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Social Security Disability and Bipolar Disorder

Speaking from Experience


Updated June 08, 2012

Part 4: Four Questions Answered - Continued

  • Does anyone else have little documented in the way of hospitalizations, suicide attempts, and manic episodes?

    While all of these make for a stronger case, its not an absolute in getting disability. Persons who either have major depressive disorder or Bipolar, depressed type can get disability if your documentation from medical sources, therapist, etc., are strong enough.

    In general a lot of my manic episodes/suicide attempts have not been documented. After the suicide attempt my mother told me to lie and say that I was experimenting with drugs. That would be considered "normal."

    My hospital records say drug overdose and cite difficulty at home. (Bentyl) Do hospitals usually mention suspected suicide attempts in reports? Or could my mother have asked the doctor to not mention that in the report?

    My mother/family were in denial and I had no one in my life that realized that my behavior was abnormal let alone have me admitted. I know that the ER doctor told her that any one who had taken that many pills, wanted to die. She always attributed to cries for attention. To this day she won't mention the word "bipolar."

    I have bipolar disorder on my father's side, a great deal of substance abusers in the family and an aunt who is schizoaffective (great stock, we are). Would this help my case? Although documentation might still be a problem because denial also runs in my family.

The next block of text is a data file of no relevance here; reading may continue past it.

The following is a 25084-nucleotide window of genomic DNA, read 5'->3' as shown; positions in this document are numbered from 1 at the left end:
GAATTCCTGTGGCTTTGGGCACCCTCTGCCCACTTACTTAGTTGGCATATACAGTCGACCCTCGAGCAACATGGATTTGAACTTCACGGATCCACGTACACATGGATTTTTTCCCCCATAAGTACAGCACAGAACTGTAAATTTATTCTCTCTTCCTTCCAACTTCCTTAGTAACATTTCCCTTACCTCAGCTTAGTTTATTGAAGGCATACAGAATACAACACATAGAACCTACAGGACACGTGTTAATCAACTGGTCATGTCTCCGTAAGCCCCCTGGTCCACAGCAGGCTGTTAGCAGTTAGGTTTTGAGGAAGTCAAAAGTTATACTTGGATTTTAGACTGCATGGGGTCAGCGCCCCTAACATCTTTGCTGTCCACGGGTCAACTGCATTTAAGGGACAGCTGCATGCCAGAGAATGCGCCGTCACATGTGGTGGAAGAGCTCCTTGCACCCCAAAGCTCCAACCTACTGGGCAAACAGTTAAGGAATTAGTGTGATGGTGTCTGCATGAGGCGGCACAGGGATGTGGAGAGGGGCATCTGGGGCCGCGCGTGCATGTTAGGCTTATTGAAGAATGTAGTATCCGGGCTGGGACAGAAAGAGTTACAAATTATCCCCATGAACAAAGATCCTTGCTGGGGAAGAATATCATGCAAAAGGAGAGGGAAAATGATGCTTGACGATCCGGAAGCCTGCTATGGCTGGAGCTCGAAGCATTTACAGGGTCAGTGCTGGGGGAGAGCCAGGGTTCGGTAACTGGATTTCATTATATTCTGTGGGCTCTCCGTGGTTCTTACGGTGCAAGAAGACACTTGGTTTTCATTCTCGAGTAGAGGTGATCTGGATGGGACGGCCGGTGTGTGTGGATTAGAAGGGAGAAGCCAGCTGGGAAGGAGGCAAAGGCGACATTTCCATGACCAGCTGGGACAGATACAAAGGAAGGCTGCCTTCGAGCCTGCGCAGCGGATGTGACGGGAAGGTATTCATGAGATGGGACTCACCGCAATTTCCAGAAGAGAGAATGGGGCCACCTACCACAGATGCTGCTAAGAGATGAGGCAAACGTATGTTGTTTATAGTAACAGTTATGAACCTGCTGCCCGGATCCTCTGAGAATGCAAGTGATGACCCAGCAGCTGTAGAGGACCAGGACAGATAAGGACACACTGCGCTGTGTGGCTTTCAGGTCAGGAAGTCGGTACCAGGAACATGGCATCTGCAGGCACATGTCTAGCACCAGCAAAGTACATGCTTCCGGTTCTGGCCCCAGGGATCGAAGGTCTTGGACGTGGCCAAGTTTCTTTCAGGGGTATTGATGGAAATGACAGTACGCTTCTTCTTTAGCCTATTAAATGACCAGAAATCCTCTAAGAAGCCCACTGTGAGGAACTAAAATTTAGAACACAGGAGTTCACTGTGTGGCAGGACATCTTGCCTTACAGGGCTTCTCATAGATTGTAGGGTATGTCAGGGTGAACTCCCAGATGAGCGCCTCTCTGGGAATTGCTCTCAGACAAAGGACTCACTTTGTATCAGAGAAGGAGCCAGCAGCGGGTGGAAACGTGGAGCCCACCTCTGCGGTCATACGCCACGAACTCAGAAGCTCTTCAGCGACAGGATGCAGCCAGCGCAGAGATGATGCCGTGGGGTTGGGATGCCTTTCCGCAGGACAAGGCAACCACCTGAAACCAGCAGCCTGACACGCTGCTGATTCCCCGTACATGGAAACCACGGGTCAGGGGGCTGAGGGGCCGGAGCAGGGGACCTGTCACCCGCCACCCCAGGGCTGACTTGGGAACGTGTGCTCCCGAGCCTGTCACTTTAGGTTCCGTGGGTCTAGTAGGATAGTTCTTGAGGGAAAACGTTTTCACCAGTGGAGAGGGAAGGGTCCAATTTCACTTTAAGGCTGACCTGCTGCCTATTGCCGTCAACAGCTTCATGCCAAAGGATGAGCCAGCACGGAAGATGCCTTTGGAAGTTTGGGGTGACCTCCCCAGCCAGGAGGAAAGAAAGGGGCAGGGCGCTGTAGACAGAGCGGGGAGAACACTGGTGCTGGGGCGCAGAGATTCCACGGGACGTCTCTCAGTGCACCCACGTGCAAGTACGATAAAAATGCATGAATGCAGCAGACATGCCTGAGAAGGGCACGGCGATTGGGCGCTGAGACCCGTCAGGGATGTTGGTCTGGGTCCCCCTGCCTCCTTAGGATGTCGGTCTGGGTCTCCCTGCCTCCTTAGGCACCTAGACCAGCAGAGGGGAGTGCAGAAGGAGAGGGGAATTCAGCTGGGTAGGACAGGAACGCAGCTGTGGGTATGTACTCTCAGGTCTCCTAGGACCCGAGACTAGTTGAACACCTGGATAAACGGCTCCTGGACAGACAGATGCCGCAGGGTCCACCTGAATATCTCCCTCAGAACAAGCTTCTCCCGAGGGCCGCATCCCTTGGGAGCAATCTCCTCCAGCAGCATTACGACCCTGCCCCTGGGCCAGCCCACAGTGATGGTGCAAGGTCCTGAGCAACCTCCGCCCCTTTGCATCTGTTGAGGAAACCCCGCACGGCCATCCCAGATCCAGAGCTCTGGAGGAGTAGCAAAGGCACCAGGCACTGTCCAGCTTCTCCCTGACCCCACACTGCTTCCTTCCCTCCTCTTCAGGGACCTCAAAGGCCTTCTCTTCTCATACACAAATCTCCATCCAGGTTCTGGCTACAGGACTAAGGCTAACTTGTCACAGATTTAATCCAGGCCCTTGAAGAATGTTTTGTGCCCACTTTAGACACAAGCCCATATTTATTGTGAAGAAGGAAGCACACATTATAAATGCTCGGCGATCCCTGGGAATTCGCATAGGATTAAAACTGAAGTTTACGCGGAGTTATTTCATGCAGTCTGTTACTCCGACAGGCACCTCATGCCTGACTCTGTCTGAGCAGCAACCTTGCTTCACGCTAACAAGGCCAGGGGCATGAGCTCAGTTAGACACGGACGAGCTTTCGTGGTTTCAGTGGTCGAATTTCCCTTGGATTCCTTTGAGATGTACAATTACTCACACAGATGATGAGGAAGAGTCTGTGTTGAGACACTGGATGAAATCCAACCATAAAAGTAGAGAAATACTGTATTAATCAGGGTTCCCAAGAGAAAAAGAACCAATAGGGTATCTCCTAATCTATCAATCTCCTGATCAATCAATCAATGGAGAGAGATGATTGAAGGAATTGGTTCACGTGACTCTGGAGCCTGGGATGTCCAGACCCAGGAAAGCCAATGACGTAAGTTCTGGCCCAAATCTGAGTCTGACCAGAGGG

All of this is useful information, though if not labeled bipolar or another mental illness, not as helpful as otherwise. But a history of drug abuse as recorded by the ER, a family history of substance abuse and family illness of mental illness, if documented, can't hurt. Whether it helps, I don't know.

    Denial is common in families, so much of your case as it concerns information from your family may need to be self-reporting and/or you digging up the facts. A family history of mental illness means little when it comes to whether the family is a good one. Like all illnesses, it doesn't always hit all family members. As for your mother, like many parents, she may need to go with you to visit the shrink and/or your therapist. Mental illness is nothing to be ashamed about, especially now that we know much of the problem is body chemistry.

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